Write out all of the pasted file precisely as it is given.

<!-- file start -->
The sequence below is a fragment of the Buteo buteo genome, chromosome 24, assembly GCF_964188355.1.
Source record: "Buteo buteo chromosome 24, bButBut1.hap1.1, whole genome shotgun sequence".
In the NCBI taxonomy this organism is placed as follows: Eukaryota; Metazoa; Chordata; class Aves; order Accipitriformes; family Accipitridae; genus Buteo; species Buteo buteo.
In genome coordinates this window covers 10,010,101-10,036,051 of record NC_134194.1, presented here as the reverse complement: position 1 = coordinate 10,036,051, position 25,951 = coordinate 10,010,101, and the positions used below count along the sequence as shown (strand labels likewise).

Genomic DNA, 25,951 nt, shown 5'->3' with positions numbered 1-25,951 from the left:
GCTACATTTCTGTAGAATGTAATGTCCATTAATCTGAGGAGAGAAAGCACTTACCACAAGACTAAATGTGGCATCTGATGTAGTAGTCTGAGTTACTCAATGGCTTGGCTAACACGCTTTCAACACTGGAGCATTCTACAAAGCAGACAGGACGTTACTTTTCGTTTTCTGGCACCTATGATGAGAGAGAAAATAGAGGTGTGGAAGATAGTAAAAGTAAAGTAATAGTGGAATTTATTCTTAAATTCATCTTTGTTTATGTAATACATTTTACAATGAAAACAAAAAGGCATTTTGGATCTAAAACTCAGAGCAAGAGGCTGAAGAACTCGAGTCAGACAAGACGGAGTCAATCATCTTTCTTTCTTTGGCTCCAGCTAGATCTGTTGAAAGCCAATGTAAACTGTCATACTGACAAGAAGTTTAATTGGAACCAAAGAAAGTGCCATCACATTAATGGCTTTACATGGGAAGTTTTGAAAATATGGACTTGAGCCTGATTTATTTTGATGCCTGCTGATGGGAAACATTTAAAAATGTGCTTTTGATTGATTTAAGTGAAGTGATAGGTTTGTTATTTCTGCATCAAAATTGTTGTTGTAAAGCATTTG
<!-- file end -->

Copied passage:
The sequence below is a fragment of the Buteo buteo genome, chromosome 24, assembly GCF_964188355.1.
Source record: "Buteo buteo chromosome 24, bButBut1.hap1.1, whole genome shotgun sequence".
In the NCBI taxonomy this organism is placed as follows: Eukaryota; Metazoa; Chordata; class Aves; order Accipitriformes; family Accipitridae; genus Buteo; species Buteo buteo.
In genome coordinates this window covers 10,010,101-10,036,051 of record NC_134194.1, presented here as the reverse complement: position 1 = coordinate 10,036,051, position 25,951 = coordinate 10,010,101, and the positions used below count along the sequence as shown (strand labels likewise).

Genomic DNA, 25,951 nt, shown 5'->3' with positions numbered 1-25,951 from the left:
GCTACATTTCTGTAGAATGTAATGTCCATTAATCTGAGGAGAGAAAGCACTTACCACAAGACTAAATGTGGCATCTGATGTAGTAGTCTGAGTTACTCAATGGCTTGGCTAACACGCTTTCAACACTGGAGCATTCTACAAAGCAGACAGGACGTTACTTTTCGTTTTCTGGCACCTATGATGAGAGAGAAAATAGAGGTGTGGAAGATAGTAAAAGTAAAGTAATAGTGGAATTTATTCTTAAATTCATCTTTGTTTATGTAATACATTTTACAATGAAAACAAAAAGGCATTTTGGATCTAAAACTCAGAGCAAGAGGCTGAAGAACTCGAGTCAGACAAGACGGAGTCAATCATCTTTCTTTCTTTGGCTCCAGCTAGATCTGTTGAAAGCCAATGTAAACTGTCATACTGACAAGAAGTTTAATTGGAACCAAAGAAAGTGCCATCACATTAATGGCTTTACATGGGAAGTTTTGAAAATATGGACTTGAGCCTGATTTATTTTGATGCCTGCTGATGGGAAACATTTAAAAATGTGCTTTTGATTGATTTAAGTGAAGTGATAGGTTTGTTATTTCTGCATCAAAATTGTTGTTGTAAAGCATTTG